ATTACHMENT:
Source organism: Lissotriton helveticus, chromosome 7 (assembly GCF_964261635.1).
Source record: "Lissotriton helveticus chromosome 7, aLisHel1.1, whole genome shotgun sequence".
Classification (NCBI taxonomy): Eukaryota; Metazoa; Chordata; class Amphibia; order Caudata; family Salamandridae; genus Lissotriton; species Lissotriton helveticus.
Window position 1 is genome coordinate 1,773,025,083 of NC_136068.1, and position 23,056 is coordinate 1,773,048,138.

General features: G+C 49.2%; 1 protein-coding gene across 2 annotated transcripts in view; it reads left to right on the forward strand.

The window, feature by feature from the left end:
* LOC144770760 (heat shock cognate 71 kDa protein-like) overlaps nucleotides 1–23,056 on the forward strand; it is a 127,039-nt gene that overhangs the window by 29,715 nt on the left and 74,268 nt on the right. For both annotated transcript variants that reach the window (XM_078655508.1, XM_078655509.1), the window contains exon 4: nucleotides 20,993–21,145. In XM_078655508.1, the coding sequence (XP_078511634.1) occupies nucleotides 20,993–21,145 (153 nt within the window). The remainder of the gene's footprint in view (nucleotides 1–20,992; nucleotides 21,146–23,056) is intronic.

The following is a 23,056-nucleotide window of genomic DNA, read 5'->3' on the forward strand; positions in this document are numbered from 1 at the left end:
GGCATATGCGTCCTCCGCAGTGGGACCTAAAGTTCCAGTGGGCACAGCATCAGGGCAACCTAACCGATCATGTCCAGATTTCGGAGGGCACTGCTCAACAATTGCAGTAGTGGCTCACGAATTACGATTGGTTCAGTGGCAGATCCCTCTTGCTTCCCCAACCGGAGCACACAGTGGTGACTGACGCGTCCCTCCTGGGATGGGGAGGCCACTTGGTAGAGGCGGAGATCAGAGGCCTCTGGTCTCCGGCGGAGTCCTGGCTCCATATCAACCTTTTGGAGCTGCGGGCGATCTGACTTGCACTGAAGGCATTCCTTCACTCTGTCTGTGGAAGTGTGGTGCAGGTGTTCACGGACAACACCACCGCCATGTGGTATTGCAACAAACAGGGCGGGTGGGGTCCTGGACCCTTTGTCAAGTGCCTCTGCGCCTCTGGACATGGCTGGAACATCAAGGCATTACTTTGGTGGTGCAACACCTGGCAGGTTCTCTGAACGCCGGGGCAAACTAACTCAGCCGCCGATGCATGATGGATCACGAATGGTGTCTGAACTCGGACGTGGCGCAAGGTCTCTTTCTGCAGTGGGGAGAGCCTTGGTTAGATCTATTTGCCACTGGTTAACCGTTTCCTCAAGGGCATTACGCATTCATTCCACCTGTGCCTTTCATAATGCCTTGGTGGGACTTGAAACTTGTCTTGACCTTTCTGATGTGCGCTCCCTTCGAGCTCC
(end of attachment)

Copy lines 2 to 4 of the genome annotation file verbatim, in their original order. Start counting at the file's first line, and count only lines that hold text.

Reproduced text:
Source record: "Lissotriton helveticus chromosome 7, aLisHel1.1, whole genome shotgun sequence".
Classification (NCBI taxonomy): Eukaryota; Metazoa; Chordata; class Amphibia; order Caudata; family Salamandridae; genus Lissotriton; species Lissotriton helveticus.
Window position 1 is genome coordinate 1,773,025,083 of NC_136068.1, and position 23,056 is coordinate 1,773,048,138.